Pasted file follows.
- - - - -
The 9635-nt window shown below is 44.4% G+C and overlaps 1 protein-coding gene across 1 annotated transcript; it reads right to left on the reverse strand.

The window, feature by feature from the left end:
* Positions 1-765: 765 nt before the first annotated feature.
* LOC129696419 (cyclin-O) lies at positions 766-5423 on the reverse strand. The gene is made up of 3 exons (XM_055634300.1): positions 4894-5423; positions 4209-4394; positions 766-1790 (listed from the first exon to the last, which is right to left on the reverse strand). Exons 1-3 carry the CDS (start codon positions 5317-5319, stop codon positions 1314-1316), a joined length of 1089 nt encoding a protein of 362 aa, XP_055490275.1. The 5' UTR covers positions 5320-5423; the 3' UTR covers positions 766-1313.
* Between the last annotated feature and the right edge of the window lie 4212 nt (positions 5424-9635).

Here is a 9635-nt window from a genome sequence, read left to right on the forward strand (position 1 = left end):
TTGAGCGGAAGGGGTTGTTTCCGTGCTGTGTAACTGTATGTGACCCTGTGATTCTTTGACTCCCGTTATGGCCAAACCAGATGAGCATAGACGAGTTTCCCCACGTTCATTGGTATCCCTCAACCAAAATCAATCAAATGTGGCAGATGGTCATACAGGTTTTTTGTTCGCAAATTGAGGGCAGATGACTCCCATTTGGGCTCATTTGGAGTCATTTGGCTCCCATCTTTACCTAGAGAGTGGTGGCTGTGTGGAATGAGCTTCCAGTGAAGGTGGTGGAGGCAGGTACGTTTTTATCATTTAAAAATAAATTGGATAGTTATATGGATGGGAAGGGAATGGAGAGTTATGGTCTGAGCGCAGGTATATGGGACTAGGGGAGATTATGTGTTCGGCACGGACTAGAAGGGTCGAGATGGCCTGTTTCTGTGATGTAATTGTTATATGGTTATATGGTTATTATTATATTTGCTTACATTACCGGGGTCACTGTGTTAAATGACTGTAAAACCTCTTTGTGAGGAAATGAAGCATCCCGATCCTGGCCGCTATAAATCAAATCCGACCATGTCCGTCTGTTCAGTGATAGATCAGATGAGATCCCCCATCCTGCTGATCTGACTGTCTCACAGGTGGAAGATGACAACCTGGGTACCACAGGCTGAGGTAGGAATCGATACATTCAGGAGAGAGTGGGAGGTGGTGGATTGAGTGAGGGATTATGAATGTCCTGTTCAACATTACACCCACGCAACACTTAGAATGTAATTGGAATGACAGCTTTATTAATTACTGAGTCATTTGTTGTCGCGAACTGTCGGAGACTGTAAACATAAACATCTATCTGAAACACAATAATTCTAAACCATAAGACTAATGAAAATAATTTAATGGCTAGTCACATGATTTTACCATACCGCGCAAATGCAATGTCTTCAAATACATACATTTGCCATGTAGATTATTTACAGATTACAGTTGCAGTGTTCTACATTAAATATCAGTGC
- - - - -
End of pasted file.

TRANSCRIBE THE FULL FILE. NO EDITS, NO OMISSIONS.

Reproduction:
The 9635-nt window shown below is 44.4% G+C and overlaps 1 protein-coding gene across 1 annotated transcript; it reads right to left on the reverse strand.

The window, feature by feature from the left end:
* Positions 1-765: 765 nt before the first annotated feature.
* LOC129696419 (cyclin-O) lies at positions 766-5423 on the reverse strand. The gene is made up of 3 exons (XM_055634300.1): positions 4894-5423; positions 4209-4394; positions 766-1790 (listed from the first exon to the last, which is right to left on the reverse strand). Exons 1-3 carry the CDS (start codon positions 5317-5319, stop codon positions 1314-1316), a joined length of 1089 nt encoding a protein of 362 aa, XP_055490275.1. The 5' UTR covers positions 5320-5423; the 3' UTR covers positions 766-1313.
* Between the last annotated feature and the right edge of the window lie 4212 nt (positions 5424-9635).

Here is a 9635-nt window from a genome sequence, read left to right on the forward strand (position 1 = left end):
TTGAGCGGAAGGGGTTGTTTCCGTGCTGTGTAACTGTATGTGACCCTGTGATTCTTTGACTCCCGTTATGGCCAAACCAGATGAGCATAGACGAGTTTCCCCACGTTCATTGGTATCCCTCAACCAAAATCAATCAAATGTGGCAGATGGTCATACAGGTTTTTTGTTCGCAAATTGAGGGCAGATGACTCCCATTTGGGCTCATTTGGAGTCATTTGGCTCCCATCTTTACCTAGAGAGTGGTGGCTGTGTGGAATGAGCTTCCAGTGAAGGTGGTGGAGGCAGGTACGTTTTTATCATTTAAAAATAAATTGGATAGTTATATGGATGGGAAGGGAATGGAGAGTTATGGTCTGAGCGCAGGTATATGGGACTAGGGGAGATTATGTGTTCGGCACGGACTAGAAGGGTCGAGATGGCCTGTTTCTGTGATGTAATTGTTATATGGTTATATGGTTATTATTATATTTGCTTACATTACCGGGGTCACTGTGTTAAATGACTGTAAAACCTCTTTGTGAGGAAATGAAGCATCCCGATCCTGGCCGCTATAAATCAAATCCGACCATGTCCGTCTGTTCAGTGATAGATCAGATGAGATCCCCCATCCTGCTGATCTGACTGTCTCACAGGTGGAAGATGACAACCTGGGTACCACAGGCTGAGGTAGGAATCGATACATTCAGGAGAGAGTGGGAGGTGGTGGATTGAGTGAGGGATTATGAATGTCCTGTTCAACATTACACCCACGCAACACTTAGAATGTAATTGGAATGACAGCTTTATTAATTACTGAGTCATTTGTTGTCGCGAACTGTCGGAGACTGTAAACATAAACATCTATCTGAAACACAATAATTCTAAACCATAAGACTAATGAAAATAATTTAATGGCTAGTCACATGATTTTACCATACCGCGCAAATGCAATGTCTTCAAATACATACATTTGCCATGTAGATTATTTACAGATTACAGTTGCAGTGTTCTACATTAAATATCAGTGC